I have written several papers on the economics of sex markets in Latin America in order to learn how more effective policies and programs can be deployed to slow the spread of HIV/AIDS and other sexually transmitted infections (STIs). Understanding sex markets is crucial to development economics since infection rates among sex workers are among the highest of any group, especially in developing countries with widely disseminated epidemics. Through my research I have discovered that rates of non-condom use are still high in developing countries despite substantial amounts of money being spent on educational outreach because clients are willing to compensate sex workers for the additional risk of engaging in non-condom sex. These results imply that market forces could curb the self-limiting effect of STI epidemics since sex workers are being compensated for the additional disease risk.
Child health and development is my other area of research. Research shows that early life investments in human capital can explain a great deal of variation in later life educational attainment, as well as earnings and employment. I have written papers on how child development affects maternal labor supply decisions as well as the allocation of resources within a household. Recently I have been working on a project in rural Indonesia trying to understand how improvements in sanitation affect child health and development.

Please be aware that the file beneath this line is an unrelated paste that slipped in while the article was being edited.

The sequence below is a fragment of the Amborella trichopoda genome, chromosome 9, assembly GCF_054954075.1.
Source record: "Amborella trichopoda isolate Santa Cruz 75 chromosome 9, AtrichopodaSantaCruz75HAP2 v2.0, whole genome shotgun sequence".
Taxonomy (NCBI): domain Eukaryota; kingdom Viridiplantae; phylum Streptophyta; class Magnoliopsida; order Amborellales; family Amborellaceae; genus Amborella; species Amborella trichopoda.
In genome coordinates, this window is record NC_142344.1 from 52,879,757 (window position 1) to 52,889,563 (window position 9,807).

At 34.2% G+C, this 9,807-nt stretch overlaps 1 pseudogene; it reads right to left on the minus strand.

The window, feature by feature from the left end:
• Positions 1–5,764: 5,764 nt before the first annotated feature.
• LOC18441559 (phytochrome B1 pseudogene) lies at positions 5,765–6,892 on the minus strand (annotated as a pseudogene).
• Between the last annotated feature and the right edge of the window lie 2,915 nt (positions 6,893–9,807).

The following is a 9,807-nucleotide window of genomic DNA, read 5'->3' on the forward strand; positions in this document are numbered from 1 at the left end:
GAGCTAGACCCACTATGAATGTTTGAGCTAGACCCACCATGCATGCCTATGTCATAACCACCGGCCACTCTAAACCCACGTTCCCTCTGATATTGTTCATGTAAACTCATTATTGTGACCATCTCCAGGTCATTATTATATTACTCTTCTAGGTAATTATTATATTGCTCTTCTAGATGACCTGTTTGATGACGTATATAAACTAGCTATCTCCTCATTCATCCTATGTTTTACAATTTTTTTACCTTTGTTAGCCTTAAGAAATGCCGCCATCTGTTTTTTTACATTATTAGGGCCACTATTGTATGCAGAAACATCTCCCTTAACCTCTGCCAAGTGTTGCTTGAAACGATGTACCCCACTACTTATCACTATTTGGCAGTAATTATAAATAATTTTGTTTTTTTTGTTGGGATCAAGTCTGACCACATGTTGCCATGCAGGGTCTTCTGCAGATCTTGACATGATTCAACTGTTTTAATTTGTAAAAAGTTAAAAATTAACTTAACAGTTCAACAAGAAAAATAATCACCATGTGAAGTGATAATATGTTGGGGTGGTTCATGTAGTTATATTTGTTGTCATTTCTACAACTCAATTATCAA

Q: What drew you to your field of expertise?
Growing up we traveled a lot as a family. My parents also used to take us to India to spend summers visiting the extended family. I think all these trips shaped my interests and world view. From an early age I became fascinated with the question of why some countries are rich and others are poor, which is basically the fundamental question of development economics. Then when I was 16, I spent a summer in rural Ecuador building latrines, and I found myself hooked from then on to all topics related to development.
After I graduated from UC Berkeley (as an undergrad) with a BA in Economics and Development Studies, I spent a year working at an NGO in San Francisco with low income residents with HIV/AIDS. Then I started working on topics related to HIV/AIDS in the developing country context, and sex markets became an important area of research given their role in disease transmission.